John Lydon has insisted that there are "no cultural heroes" in music today.

The 67-year-old rock star - who was formerly known by his stage name of Johnny Rotten - shot to fame as part of the controversial band the Sex Pistols in the late 1970s and enjoyed massive success with their single studio album 'Never Mind the Bollocks, Here's the Sex Pistols' but insisted that there is nothing on the scene like the 'God Save the Queen' rockers today.

He said: "You have no cultural heroes now. Just fraudulent political theorists!"

Meanwhile, the 'Pretty Vacant' hitmaker - who was born in London but had Irish parents - had been hoping to represent Ireland in the Eurovision Song Contest later this year but failed to advance past the qualifying rounds of the competition and admitted it had been "hard" to throw himself back in the spotlight after years of providing full-time care for his wife Nora, 80, who was diagnosed with Alzheimer's disease in 2018.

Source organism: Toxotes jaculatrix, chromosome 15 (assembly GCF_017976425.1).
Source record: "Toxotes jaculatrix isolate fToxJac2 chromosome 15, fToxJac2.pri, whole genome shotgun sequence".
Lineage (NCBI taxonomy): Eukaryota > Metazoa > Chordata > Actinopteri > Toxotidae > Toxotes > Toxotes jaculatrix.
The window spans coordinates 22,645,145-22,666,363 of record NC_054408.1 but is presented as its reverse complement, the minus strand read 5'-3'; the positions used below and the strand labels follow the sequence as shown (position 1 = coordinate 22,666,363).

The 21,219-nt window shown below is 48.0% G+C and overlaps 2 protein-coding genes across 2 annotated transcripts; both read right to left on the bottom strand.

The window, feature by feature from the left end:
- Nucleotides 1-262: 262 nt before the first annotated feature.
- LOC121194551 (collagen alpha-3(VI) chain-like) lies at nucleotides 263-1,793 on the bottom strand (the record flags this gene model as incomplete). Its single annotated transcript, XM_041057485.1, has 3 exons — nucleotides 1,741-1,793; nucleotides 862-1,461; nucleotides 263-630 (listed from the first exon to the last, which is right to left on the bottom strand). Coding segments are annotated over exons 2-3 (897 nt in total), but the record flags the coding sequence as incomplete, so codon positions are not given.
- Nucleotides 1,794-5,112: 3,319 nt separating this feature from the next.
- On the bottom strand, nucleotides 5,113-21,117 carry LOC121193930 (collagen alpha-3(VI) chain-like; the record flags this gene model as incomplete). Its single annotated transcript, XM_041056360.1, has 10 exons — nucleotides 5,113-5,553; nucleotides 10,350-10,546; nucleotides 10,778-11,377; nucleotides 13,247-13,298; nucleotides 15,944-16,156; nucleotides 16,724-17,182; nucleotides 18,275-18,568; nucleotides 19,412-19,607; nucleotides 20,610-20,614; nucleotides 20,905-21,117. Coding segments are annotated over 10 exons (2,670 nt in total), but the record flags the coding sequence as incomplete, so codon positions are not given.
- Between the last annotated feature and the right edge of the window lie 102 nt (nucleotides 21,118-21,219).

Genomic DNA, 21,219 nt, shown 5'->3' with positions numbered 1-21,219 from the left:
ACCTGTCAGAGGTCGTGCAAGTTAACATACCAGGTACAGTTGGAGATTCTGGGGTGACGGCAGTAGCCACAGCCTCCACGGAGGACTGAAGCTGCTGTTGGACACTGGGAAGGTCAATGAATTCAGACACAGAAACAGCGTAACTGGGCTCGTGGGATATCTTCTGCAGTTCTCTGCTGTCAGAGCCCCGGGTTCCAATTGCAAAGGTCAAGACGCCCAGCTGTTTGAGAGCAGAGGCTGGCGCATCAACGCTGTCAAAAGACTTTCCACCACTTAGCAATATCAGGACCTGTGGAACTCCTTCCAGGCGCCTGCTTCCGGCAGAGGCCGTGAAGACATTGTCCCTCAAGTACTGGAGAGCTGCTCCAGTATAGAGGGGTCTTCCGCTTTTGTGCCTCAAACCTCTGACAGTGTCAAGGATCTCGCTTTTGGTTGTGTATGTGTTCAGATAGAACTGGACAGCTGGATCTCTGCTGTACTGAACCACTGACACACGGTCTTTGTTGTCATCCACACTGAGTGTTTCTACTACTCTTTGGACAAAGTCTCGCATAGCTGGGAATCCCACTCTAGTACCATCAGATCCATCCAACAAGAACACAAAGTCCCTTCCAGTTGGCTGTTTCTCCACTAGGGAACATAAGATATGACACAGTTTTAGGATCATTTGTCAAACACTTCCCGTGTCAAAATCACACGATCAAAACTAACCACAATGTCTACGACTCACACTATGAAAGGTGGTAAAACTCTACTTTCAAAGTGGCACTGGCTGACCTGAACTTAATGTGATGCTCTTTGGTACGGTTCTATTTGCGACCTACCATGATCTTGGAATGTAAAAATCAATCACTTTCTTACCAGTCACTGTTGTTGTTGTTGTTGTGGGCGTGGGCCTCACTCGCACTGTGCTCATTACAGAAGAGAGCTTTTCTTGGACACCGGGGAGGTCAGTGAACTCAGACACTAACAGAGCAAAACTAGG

He told The Sunday Times: "I’m never asked to do anything in Blighty! It’s hard to live down sensationalist headlines. ‘Filth!’ ‘Fury!’ I lost control of my good name an awful long time ago and it doesn’t seem worth fighting back. [I'd been] thrown in the deep end and I don’t know if I can survive. Will my ego come back? It’s hard to go from 24/7 care to this. I’m unprepared. I have to bring this illness up to the public but leaving Nora disturbs me. It’s a rock and a hard place. But what do I do?"